Saturday, August 4, 2012

When the title of your superhero sequel is a giant spoiler...

There is a reason why Chris Nolan didn't call his last Batman film The Dark Knight Returns in No Man's Land During Knightfall.  The Dark Knight Rises may have felt like a painfully generic title thought up during a 7am brainstorming session, but it kept a certain amount of mystery alive in regards to what the movie was about.  With the next wave of Marvel comic book sequels, we're also seeing something new and arguably interesting.  Instead of numerically-titled sequels (Spider-Man 2) or even somewhat generic subtitles (X-Men: The Last Stand), we're seeing sequels that are explicitly telling you what they are going to be about by virtue of their title.  By which I mean they are being named after specific comic book story arcs.  Now fans may be thrilled about seeing their favorite arcs adapted to the silver screen, but the very title is a giant spoiler.  If you've read the arc in question, you pretty much know exactly what's the movie is going to be about.

I've read "The Winter Soldier", so now whatever attempts at mystery over its central revelation are going to be lost on myself and the many many comic fans who have read it.  And while I've never actually read the whole "Days of Future Past" arc, I know the general gist from seeing the three-part season finale from the first season of Fox's 1990s X-Men cartoon (they really should make a T-shirt stating "Everything I ever learned about the Marvel Universe I learned by watching cartoons").  Perhaps by default, even though X-Men: First Class and Captain America were among the best Marvel comic book films ever, I'm somewhat more intrigued by Iron Man 3 and Thor: The Dark World, since I don't explicitly know what they are about. Of course, the idea of comic book films telling specific story arcs is a relatively new one, previously best personified by Daredevil, which mixed Murdock's origin with a loose retelling of Frank Miller's Electra/Kingpin/Bullseye saga.  In light of this current trend, $20 says that the Daredevil reboot ends up being titled Daredevil: Born Again.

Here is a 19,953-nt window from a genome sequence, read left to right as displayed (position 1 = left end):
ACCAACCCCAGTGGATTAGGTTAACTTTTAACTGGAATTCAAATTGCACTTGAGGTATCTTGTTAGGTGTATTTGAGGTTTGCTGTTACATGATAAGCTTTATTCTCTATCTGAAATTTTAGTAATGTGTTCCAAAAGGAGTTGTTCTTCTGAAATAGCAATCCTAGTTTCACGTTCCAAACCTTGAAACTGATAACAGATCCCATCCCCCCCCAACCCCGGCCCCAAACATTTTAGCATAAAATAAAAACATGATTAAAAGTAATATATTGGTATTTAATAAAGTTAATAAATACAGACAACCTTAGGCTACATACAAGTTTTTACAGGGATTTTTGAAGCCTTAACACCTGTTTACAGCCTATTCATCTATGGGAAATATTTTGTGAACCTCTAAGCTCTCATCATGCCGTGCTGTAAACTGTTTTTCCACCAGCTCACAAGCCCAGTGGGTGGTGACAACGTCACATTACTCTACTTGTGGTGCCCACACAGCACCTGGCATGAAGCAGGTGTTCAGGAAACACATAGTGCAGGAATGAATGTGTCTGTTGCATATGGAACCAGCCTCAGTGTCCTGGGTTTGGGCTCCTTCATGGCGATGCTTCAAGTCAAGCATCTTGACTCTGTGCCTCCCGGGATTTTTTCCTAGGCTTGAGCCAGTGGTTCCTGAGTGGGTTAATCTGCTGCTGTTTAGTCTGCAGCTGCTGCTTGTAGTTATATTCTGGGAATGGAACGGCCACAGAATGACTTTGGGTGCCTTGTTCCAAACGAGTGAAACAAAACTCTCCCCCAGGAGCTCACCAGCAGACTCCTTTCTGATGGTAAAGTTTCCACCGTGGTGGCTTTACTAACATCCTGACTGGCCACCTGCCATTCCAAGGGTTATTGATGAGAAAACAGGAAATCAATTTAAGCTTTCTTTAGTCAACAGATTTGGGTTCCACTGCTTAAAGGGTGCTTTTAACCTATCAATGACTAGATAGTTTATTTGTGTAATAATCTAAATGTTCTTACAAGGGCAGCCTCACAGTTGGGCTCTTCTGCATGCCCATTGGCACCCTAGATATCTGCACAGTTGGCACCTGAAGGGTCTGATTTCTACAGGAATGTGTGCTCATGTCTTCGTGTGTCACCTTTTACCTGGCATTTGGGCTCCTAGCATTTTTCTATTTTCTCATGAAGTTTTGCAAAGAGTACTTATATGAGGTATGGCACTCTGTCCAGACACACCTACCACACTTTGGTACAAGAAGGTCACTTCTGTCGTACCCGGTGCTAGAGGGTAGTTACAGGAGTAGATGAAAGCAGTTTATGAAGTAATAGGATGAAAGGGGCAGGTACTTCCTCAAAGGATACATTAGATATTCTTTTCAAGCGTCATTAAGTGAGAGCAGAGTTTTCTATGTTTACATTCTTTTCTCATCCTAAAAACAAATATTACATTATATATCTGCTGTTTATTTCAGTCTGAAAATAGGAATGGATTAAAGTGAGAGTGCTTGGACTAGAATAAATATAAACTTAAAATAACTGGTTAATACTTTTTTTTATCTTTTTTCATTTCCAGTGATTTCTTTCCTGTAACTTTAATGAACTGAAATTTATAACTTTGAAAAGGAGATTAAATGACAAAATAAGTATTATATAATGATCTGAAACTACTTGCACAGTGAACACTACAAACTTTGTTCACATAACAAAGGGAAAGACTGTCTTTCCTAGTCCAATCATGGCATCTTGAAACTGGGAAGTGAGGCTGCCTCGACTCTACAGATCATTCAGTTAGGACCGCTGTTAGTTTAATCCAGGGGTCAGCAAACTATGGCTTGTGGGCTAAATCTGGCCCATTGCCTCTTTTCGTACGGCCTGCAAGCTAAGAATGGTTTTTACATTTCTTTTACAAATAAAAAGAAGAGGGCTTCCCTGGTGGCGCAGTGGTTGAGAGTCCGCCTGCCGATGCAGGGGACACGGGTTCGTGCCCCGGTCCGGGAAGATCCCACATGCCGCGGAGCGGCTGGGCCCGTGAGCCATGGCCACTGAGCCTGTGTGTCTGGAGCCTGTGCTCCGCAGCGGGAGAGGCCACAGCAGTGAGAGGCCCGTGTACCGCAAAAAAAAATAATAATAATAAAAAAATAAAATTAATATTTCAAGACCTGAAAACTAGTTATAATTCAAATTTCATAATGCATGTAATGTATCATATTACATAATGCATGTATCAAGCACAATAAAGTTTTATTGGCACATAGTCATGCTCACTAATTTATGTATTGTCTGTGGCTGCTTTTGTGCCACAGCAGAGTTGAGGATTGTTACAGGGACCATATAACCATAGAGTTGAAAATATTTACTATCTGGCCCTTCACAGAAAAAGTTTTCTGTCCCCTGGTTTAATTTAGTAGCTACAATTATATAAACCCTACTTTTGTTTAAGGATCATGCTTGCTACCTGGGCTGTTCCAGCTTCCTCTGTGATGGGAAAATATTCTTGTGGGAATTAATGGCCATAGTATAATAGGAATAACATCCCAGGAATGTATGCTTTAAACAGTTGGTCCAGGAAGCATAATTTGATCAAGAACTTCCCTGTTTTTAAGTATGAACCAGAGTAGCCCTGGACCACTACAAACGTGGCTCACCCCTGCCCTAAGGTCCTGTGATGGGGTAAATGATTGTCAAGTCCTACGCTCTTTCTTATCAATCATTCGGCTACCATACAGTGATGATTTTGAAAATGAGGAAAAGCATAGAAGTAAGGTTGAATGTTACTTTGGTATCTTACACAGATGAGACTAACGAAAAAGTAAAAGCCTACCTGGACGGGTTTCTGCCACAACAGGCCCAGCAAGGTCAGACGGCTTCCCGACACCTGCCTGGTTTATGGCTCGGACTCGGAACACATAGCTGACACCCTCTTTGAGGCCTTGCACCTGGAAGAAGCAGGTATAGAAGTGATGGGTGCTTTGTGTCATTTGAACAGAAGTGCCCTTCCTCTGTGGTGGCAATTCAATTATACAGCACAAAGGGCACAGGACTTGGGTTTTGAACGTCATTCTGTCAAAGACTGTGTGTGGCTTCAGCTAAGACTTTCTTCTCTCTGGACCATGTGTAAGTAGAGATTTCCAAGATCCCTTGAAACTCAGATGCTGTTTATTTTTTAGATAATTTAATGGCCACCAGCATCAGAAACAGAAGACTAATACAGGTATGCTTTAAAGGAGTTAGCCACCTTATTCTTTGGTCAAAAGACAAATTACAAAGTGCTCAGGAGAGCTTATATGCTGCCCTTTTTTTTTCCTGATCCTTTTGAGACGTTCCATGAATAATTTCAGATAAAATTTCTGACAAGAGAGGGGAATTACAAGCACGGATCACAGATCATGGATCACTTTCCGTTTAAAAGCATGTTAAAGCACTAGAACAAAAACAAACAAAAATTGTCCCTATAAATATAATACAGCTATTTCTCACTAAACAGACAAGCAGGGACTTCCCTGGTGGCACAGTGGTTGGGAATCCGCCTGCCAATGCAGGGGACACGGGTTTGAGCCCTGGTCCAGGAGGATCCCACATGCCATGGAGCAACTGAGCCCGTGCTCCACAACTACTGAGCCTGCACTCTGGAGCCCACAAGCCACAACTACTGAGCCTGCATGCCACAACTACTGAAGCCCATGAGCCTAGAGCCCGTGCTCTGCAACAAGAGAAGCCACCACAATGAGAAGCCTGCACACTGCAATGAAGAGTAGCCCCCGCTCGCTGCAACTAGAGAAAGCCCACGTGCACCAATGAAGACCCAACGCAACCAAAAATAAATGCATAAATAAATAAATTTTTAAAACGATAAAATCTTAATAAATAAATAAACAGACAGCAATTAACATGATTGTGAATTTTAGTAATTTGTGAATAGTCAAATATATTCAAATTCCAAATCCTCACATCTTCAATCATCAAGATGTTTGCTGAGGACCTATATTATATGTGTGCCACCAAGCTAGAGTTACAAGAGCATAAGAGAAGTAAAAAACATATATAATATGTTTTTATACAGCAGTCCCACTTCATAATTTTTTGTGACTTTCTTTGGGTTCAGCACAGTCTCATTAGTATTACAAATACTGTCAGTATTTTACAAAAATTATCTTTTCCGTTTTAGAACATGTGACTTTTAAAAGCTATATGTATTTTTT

Aside having a giant spoiler right in the title, these arc-specific subtitles run a risk of giving fans an expectation of fidelity and faithfulness to the source material that may be unrealistic.  Even without revealing titles, fans' expectations can be a bit out-of-whack.  I'd argue that much of the hardcore hatred of the merely okay X-Men: The Last Stand comes from the expectation that the third X-Men film would be a grand retelling of "The Dark Phoenix Saga", rather than a hybrid of "Dark Phoenix" and Joss Whedon's "Gifted" Astonishing X-Men arc.  With specific subtitles attached, the expectation of fidelity will be ever greater.  One hopes that using these subtitles doesn't prevent the filmmakers from going off in unrelated tangents.  The Dark Knight may have been inspired by several comic book stories, but it didn't have the expectations that might have come from being titled The Man Who Laughs At Soft Targets During The Long Halloween.  Unrelated tangents mean that I don't already know the plot to Captain America: The Winter Soldier before I even see a trailer.  Strict source fidelity means one merely has to read Captain America volume 5 issues 01-14.